The BFH LaTeX Docker image is available for BFH members only.


We recommend to chose a specific tag at all times instead of latest. However, you will see latest in the documentation, just replace it with any version tag of the BFH CI releases - starting from 1.5.2.


To have access to the docker image you will have to login to our registry first. Use a terminal, Powershell or some other command line tool (it does not work with Docker desktop).

Login with your BFH Credentials (abbreviation, e.g. user6)

$ docker login


The above command might require admin privileges. But you could also add your user account to the docker group with e.g.:

# usermod -aG docker <USER>


For a general usage overview of Docker, please read their official documentation

In general we provide two slightly different images:

1. Plain BFH LaTeX

This image contains all required packages to build our templates, such as inkscape, latexmk, make, …, it does not include the templates or examples.

It can be used to:

  • Run pipelines building a LaTeX document in GitLab

  • Build documents manually (i.e. withouth VSCode integration) on a local system

  • Testing / Trying

2. VSCode Compatible


This is the recommended and most convenient way for local development with Docker, please read here for more information about the usage.

This image is designed to be fitting the requirements for the VSCode Remote Container Extension. It contains the same packages as the Plain BFH LaTeX image, with some additions:

  • Extensions and Configuration for LaTeX editing in VSCode

  • Templates and examples from the BFH CI

It can be used mainly for VSCode. Clearly you are also free to use it the same way as the Plain BFH LaTeX image.

Using the VSCode Image

Please continue here.

Using the Plain Image

As stated earlier, the most efficient way is to use the VSCode image together with VSCode. However, you might want to edit on the command line.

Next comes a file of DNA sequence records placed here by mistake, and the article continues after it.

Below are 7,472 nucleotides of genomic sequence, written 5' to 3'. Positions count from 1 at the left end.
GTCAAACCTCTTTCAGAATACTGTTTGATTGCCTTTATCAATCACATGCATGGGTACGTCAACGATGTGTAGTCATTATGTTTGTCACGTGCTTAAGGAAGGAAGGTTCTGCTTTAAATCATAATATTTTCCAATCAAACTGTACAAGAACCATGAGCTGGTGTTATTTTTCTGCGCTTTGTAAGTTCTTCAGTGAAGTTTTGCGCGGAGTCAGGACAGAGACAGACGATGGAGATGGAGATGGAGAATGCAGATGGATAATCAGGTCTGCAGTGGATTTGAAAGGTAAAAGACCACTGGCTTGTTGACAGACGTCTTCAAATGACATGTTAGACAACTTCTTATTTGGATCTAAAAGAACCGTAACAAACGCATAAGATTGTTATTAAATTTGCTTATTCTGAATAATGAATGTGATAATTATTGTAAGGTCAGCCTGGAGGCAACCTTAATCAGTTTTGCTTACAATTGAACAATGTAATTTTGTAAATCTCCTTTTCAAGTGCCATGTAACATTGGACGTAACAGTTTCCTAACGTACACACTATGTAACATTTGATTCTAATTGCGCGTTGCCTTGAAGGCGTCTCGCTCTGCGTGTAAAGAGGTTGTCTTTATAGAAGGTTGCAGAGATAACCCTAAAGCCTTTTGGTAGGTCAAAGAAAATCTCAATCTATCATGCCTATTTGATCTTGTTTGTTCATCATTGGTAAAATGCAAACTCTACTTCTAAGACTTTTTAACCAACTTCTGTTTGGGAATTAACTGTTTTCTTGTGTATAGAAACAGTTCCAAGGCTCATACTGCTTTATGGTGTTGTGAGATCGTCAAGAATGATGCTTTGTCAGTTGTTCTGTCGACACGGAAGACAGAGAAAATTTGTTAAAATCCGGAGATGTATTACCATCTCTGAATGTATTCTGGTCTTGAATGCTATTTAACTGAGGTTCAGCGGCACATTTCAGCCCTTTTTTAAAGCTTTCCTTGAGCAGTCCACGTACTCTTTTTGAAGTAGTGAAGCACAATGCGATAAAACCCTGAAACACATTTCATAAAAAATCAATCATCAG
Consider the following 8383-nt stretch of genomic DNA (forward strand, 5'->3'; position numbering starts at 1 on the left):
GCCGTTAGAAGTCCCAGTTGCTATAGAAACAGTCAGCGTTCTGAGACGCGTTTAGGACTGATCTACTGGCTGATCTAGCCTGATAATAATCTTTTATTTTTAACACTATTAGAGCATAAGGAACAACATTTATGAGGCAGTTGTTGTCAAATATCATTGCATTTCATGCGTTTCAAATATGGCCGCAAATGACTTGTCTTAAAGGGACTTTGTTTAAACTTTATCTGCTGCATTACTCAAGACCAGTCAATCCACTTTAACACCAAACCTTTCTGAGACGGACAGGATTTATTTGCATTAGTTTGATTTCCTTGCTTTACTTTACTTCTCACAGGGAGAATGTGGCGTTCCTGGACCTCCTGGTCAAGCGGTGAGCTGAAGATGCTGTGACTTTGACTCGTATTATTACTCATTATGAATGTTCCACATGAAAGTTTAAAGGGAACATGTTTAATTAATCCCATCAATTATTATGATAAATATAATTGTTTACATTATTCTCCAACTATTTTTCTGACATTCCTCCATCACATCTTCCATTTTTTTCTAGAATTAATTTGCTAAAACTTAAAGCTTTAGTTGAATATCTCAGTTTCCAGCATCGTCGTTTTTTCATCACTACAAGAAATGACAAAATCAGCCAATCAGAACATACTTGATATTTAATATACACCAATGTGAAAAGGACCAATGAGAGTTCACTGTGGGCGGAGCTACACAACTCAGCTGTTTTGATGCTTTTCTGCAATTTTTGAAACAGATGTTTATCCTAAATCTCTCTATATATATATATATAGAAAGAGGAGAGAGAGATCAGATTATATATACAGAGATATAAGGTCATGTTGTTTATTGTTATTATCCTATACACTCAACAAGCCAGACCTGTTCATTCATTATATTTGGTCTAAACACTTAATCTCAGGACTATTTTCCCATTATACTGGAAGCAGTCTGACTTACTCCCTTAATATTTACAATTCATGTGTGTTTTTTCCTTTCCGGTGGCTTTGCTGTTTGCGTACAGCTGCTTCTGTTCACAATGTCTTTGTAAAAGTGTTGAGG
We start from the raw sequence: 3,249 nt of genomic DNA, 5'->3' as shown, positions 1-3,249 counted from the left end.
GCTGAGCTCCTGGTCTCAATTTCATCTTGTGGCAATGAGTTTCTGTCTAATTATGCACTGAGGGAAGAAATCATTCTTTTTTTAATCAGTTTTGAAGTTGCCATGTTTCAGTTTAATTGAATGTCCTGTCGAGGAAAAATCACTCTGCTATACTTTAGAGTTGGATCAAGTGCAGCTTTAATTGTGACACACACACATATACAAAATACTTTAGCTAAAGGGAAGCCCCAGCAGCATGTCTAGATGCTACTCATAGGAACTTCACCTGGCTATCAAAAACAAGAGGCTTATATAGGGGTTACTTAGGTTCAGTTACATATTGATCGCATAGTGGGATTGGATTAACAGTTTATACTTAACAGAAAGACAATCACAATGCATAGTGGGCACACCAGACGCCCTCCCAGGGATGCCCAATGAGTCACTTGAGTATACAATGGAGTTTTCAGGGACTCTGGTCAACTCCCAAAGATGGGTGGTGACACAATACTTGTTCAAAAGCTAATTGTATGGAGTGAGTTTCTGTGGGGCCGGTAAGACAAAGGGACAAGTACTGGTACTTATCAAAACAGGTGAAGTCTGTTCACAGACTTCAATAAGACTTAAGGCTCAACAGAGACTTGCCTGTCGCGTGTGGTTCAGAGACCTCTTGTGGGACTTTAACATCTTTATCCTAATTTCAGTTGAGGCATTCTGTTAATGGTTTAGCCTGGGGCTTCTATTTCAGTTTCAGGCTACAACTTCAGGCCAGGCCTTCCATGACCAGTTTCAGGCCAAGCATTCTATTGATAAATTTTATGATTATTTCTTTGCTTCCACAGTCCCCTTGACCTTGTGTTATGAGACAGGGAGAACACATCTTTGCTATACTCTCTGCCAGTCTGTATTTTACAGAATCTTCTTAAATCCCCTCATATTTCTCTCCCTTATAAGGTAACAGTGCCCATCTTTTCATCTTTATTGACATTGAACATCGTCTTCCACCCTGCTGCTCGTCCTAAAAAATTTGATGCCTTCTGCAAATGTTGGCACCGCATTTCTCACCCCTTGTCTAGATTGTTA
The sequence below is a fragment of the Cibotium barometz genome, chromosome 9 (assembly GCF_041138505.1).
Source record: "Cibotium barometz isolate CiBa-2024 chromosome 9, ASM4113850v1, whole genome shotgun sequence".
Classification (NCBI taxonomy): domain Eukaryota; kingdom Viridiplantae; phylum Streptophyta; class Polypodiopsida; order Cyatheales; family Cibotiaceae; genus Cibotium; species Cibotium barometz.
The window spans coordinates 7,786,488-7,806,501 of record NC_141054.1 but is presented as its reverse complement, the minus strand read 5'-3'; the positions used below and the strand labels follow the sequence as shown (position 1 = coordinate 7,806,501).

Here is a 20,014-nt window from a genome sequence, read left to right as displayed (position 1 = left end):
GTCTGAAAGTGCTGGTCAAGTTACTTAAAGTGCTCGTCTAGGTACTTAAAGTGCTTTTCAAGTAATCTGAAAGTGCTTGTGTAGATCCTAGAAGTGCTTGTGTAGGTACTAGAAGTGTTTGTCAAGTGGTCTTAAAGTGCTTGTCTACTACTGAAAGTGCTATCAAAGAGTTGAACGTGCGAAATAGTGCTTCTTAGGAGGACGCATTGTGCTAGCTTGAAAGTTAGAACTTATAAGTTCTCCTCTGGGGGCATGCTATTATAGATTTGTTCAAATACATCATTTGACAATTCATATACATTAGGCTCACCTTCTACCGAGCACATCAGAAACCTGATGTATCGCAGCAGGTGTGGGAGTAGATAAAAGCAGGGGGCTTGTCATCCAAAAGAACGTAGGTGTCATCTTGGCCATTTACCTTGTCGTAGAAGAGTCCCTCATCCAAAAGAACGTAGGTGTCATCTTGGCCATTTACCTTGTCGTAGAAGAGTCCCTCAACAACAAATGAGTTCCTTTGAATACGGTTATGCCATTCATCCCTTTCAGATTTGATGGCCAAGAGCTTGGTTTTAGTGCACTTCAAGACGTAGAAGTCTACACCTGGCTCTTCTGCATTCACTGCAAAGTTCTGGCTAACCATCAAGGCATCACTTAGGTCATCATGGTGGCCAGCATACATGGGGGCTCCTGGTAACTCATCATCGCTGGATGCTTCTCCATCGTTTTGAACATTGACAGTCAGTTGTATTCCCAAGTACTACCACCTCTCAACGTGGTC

Some features like live updates (-pvc for latexmk) will not be functioning out of the box. E.g. for -pvc you must also use -view=none when inside the container.

Develop inside the image

To develop directly inside the image it needs to be extended first. So extend the image as described here and install a texteditor of your choice. Then run the image like this:

$ docker run -it --rm \
             -v <ABSOLUTE_PATH_TO_LATEX_PROJECT>:/home/bfhlatex/project \
             -w /home/bfhlatex/project \

This will create an interactive shell into the container in which you can start editing with the editor you installed previously. Then run latexmk for example.


  • -it: launch an interactive shell

  • --rm: remove the container (not the image) as soon as you stop it (e.g. with Ctrl+c)

  • -v: mount your tex project directory into the container at /home/bfhlatex/project

  • -w: set the working directory into the tex project dir (shell will be lanched there)


Any changes that are made to files which are not mounted from the host into the container (or vice-versa) will be gone once the container exits.

Develop on the host and build with the container

Clearly you can also edit all the files on your system and use the container to build only. To do so run the following command once you want to build the documentation:

$ docker run -it --rm \
             -v <ABSOLUTE_PATH_TO_LATEX_PROJECT>:/home/bfhlatex/project \
             -w /home/bfhlatex/project \

Use docker-compose

You can translate the above commands directly into a compose file, to circumvent having to execute the commands for each build. However, this is not part of this documentation. If you would like to do so please continue reading here.

A simple working example is the following (placed in the latex project root directory):


version: "3.7"
      - ${PWD}:/home/bfhlatex/project
    working_dir: /home/bfhlatex/project
    command: "latexmk -pvc -view=none"

This will watch for changes in the source files and continously build until aborted.

To start run e.g.:

$ docker-compose up

Extending an Image

You can extend our images locally if you need additional packages to build your tex document. To do so create a new Dockerfile (example):


It is not needed to create an own image when using VSCode, please see here for more information.



USER root

RUN apt install -y vim && \
    tlmgr update --self && \
    tlmgr install siunit

USER bfhlatex

Build the image with e.g. the following command:

$ docker build . -t bfh-latex-extended:latest